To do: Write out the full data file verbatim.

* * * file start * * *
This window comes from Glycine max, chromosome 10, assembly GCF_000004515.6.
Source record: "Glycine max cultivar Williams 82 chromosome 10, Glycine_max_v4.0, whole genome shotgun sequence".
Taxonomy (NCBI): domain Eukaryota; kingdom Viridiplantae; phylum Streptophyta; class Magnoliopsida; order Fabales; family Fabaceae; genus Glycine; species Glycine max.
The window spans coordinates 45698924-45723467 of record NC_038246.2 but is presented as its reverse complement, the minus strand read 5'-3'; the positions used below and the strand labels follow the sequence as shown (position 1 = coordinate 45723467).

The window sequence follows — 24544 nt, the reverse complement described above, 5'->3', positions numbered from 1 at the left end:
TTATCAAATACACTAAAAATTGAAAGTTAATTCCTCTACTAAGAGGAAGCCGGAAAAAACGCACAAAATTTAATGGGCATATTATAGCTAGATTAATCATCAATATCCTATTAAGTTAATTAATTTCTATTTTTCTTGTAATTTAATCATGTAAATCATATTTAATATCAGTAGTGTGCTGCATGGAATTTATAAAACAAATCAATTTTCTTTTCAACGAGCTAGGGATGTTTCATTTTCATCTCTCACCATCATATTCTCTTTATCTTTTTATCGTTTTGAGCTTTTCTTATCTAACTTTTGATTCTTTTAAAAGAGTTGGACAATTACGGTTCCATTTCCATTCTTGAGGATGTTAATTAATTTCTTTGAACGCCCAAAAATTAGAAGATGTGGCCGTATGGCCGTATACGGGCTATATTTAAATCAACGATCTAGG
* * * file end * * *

This window comes from Glycine max, chromosome 10, assembly GCF_000004515.6.
Source record: "Glycine max cultivar Williams 82 chromosome 10, Glycine_max_v4.0, whole genome shotgun sequence".
Taxonomy (NCBI): domain Eukaryota; kingdom Viridiplantae; phylum Streptophyta; class Magnoliopsida; order Fabales; family Fabaceae; genus Glycine; species Glycine max.
The window spans coordinates 45698924-45723467 of record NC_038246.2 but is presented as its reverse complement, the minus strand read 5'-3'; the positions used below and the strand labels follow the sequence as shown (position 1 = coordinate 45723467).

The window sequence follows — 24544 nt, the reverse complement described above, 5'->3', positions numbered from 1 at the left end:
TTATCAAATACACTAAAAATTGAAAGTTAATTCCTCTACTAAGAGGAAGCCGGAAAAAACGCACAAAATTTAATGGGCATATTATAGCTAGATTAATCATCAATATCCTATTAAGTTAATTAATTTCTATTTTTCTTGTAATTTAATCATGTAAATCATATTTAATATCAGTAGTGTGCTGCATGGAATTTATAAAACAAATCAATTTTCTTTTCAACGAGCTAGGGATGTTTCATTTTCATCTCTCACCATCATATTCTCTTTATCTTTTTATCGTTTTGAGCTTTTCTTATCTAACTTTTGATTCTTTTAAAAGAGTTGGACAATTACGGTTCCATTTCCATTCTTGAGGATGTTAATTAATTTCTTTGAACGCCCAAAAATTAGAAGATGTGGCCGTATGGCCGTATACGGGCTATATTTAAATCAACGATCTAGG